What would happen if we remove a producer from a food web?


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Every trophic level in a food web is important because each level depends on the level below it for food energy

The producers or autotrophs, which include green plants and algae, capture solar energy and transform it into the chemical energy found in food, such as glucose sugar. They do this by carrying out photosynthesis--chemically combining water and carbon dioxide in the presence of light energy to produce glucose sugar plus oxygen.

The removal of the producers would cause the collapse of the entire food web. Primary consumers or herbivores, which feed on producers directly, would die off. The next to be affected would be the secondary consumers or carnivores that eat the primary consumers. Higher level consumers would suffer as organisms from lower trophic levels start to die off. Decomposers would break down the bodies of dead organisms, returning their basic elements and compounds to the environment. However, even these dead organisms would run out and the entire food web would collapse.

To conclude, in a food web, the removal of any trophic level upsets the balance within the web and can cause its eventual collapse. Because producers capture solar energy and convert it to food energy, their loss would affect every other level of the food web.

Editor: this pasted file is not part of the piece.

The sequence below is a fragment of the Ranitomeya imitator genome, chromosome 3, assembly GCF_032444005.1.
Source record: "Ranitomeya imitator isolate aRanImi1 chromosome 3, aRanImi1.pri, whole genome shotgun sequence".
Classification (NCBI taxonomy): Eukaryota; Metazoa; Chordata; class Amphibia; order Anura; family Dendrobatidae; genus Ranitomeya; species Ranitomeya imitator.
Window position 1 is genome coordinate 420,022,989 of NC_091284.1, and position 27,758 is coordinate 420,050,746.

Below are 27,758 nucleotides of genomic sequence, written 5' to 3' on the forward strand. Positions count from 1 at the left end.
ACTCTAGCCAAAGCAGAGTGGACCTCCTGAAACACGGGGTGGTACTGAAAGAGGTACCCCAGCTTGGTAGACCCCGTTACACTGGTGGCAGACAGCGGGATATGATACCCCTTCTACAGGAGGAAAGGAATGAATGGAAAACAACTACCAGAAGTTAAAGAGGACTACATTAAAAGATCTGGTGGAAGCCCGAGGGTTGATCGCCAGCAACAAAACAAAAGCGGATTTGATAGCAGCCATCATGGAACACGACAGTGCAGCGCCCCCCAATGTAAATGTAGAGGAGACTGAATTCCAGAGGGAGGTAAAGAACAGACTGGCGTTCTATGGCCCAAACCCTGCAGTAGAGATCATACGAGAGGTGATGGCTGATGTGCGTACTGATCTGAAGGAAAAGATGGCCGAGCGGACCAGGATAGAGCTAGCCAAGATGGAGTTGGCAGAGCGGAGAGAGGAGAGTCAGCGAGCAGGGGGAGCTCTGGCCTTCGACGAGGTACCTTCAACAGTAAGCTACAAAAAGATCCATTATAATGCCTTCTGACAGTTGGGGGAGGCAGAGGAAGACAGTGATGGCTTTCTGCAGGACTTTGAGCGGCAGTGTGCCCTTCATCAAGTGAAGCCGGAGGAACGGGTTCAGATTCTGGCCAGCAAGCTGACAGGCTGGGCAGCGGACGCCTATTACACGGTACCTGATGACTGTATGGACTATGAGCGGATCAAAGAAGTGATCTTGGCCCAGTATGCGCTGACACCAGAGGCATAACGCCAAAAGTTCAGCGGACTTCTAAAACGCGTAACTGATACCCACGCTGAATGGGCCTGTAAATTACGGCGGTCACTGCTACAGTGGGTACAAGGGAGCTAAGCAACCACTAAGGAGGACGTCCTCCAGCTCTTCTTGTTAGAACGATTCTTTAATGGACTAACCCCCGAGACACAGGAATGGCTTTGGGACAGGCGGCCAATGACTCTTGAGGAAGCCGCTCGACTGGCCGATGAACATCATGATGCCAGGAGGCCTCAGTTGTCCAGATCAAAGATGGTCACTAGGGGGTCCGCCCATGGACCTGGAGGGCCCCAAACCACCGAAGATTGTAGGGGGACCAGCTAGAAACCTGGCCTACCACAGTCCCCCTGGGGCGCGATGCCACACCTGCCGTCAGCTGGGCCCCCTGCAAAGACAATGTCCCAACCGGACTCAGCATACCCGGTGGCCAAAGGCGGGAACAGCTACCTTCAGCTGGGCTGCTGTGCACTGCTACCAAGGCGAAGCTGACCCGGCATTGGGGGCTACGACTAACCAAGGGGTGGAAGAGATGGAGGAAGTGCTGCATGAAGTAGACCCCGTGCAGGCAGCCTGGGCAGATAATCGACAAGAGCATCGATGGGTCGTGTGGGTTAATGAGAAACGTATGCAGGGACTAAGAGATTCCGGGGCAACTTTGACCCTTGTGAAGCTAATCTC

I have attached a link with a great diagram of a food web in Chesapeake Bay.

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What will happen if a producer is eliminated from the food chain?  

All the components of the food chain are integrally connected to each other and modification at any level impacts all the other levels as well. The food chain consists of producers (such as plants), primary consumers (typically herbivores, such as deer, etc.), secondary consumers (typically carnivores, such as lion, etc.), etc. If any one of these is added or removed from the food chain, the entire chain will be affected. For example, if a producer is removed from the food chain, there would be less food available for the primary consumers, such as deer. This will result in a lower population of primary consumers or herbivores. This effect will also reflect in the population of carnivores, due to decreased amount of food. Reduced carnivore population will, in turn, require less food and herbivore population will ultimately stabilize to a new equilibrium. 

In the end, a new equilibrium (between various food chain components) will be established (assuming the removed producer was one of the many producers).

Hope this helps. 

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